Posts Tagged ‘deer mouse’

This week we had several visitors on the trail cameras. Keep in mind that one of these cameras has a messed up clock, so the time stamp reads that the video was taken in 2068. These cameras are pretty good technology, but they aren’t that good!

Let’s start small.  Here’s a white-footed mouse or a deer mouse:


I can’t tell whether it is a white-footed mouse or a deer mouse, which is hard enough to do in the broad daylight. These animals are in the genus Peromyscus, and although we call them mice, they aren’t closely related to the mice that originated in Old World.  New World rats and mice are more closely related to voles, hamsters, and lemmings than to house mice and Norway rats.

Then we got a light-colored opossum:


A good close-up of a melanistic gray squirrel:


And a large raccoon:


Because of the size of the raccoon, I am assuming that this one was a male. He was coming to inspect a pile of sticks and logs that I have anointed with weasel lure.




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Perhaps the most common native mammals in North America are mice.

The most widespread genus of native North American mice is Peromyscus, the “booted mice.”

They aren’t actually that closely related to the house mouse and other true rats and mice in the family Muridae.

They are actually in an entirely separate rodent family, Cricetidae. This family includes voles, lemmings, and hamsters in the Old World, and all the native rats and mice in the New World belong to this same family. Thus, the common native mice of North America are more closely related to hamsters than to house mice, which they superficially resemble.

It should be noted that within Peromyscus, the exact delineation of species isn’t exactly clear.

That’s because these mice are widely distributed across the continent, and because they are mice and do not travel vast distances from the place of their birth, they do have a lot of genetic diversity within the same species. Because of genetic drift, there are many regional varieties of these species.

However, the two most common species are phylogenetically distinct and are not capable of hybridization.

But they are almost identical and share almost the exact same ecological niche.

These two species are the deer mouse (P. maniculatus) and the white footed mouse (P. leucopus).

Deer mice are the more widespread of the two, ranging from northern Mexico to Alaska and Labrador. They are absent from the southeastern quarter of the United States.

White-footed mice are a bit less cosmopolitan in distribution. It ranges from southern Mexico to the US/Canadian border.  A distjunct population can be found in the Canadian Maritimes, but its range in Canada is just north of the border in Southern Ontario and Quebec and parts of the prairie provinces that are adjacent to the US border. It is not found in northern Maine, and it is absent from the Northern Rockies, the Pacific Northwest, and virtually all of Canada.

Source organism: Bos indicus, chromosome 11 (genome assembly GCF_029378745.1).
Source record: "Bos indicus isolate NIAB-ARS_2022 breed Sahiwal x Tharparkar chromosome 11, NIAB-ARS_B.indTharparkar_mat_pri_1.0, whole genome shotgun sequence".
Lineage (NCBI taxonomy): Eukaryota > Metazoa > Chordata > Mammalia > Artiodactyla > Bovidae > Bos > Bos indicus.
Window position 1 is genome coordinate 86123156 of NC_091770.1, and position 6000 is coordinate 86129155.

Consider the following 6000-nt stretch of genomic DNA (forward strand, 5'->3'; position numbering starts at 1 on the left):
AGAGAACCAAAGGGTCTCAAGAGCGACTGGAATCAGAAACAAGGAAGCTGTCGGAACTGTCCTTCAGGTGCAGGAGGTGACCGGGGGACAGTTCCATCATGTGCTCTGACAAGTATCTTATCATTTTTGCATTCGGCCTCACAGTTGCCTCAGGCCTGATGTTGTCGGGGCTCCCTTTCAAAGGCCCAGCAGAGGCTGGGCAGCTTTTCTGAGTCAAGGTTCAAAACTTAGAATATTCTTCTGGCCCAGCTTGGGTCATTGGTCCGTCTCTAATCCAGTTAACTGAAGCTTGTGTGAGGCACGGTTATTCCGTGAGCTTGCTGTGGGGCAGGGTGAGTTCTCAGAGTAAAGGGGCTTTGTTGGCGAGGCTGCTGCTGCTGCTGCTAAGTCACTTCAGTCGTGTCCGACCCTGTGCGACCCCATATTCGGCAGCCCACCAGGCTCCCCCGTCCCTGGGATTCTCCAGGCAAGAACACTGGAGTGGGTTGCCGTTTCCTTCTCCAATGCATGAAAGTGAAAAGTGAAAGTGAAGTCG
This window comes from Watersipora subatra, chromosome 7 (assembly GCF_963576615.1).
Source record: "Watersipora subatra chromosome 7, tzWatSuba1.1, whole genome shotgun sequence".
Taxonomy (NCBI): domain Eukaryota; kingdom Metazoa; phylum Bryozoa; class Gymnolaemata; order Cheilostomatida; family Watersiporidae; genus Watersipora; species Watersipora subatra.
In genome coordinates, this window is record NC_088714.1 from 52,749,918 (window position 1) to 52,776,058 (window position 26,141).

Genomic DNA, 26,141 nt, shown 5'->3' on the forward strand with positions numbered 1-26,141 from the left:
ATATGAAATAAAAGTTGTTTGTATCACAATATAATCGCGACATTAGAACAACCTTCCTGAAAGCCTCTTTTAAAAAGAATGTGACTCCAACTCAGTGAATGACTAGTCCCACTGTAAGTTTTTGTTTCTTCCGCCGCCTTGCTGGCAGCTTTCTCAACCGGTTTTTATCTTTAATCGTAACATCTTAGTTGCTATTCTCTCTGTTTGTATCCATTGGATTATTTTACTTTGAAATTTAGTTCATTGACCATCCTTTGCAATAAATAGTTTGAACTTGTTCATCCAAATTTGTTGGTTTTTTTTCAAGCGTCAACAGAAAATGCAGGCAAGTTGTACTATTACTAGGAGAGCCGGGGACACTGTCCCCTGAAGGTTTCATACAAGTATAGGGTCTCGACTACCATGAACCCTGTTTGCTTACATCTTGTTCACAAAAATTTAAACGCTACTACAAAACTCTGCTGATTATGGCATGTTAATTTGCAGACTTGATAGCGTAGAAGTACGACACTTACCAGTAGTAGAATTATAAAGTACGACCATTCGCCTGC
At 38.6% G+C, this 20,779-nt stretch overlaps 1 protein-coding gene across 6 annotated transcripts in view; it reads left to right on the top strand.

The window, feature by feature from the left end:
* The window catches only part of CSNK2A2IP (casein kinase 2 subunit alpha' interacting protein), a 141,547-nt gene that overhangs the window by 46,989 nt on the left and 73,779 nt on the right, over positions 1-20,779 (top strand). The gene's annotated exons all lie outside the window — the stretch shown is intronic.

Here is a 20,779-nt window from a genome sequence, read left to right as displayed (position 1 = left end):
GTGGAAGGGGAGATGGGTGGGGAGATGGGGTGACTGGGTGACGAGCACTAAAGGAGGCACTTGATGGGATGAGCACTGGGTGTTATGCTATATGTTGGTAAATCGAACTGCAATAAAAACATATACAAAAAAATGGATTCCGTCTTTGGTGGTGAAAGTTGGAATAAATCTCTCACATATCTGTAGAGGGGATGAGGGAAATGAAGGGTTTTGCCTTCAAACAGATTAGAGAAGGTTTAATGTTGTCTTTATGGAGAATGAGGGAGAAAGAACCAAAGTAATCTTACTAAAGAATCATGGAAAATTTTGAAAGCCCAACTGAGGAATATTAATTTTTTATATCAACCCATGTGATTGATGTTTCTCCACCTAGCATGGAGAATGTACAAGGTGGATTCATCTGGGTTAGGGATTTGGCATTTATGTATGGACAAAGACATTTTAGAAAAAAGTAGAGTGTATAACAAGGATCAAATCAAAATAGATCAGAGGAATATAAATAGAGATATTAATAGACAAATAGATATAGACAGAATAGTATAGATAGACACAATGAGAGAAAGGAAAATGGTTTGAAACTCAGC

There is no foolproof way of telling these animals apart. The best evidence I’ve seen suggested is that deer mice possess tails that have very clearly delineated white undersides that contrast with the dark top side.

But even that characteristic isn’t a foolproof way of identifying the species. Some white-footed mice have tails with clearly defined white undersides.

Some authorities will say that tail length is the best diagnostic feature. Deer mice usually have longer tails than white-footed mice, but that feature is so variable that one should be a bit cautious in using it.

Deer mice.

White-footed mouse.

Now, to make matters really complicated, white-footed mice have been known to hybridize with cotton mice (P.  gossipynus). Enough of these hybrids are fertile because wild mice with genes belonging to one species have been found in individuals belonging to another.

Cotton mice are almost entirely restricted to the Southeastern United States. They do range up into Southern Illinois from adjacent Kentucky, but they range from southeastern Virginia to Florida and then west throughout the South. They are, however, absent from the Appalachians.  There are a few places were one might find this species alongside deer and white-footed mice, but they mainly share territory with white-footed mice.

And no, cotton mice aren’t easy to tell apart from white-footed mice.

Because cotton mice and white-footed mice are at least partially interfertile, there is likely a species complex between the two that may make classifying them somewhat difficult.  However, there is no evidence of a hybrid zone between the two species, and it appears they only hybridize when cotton mice populations are lower and the only available mates are white-footed mice.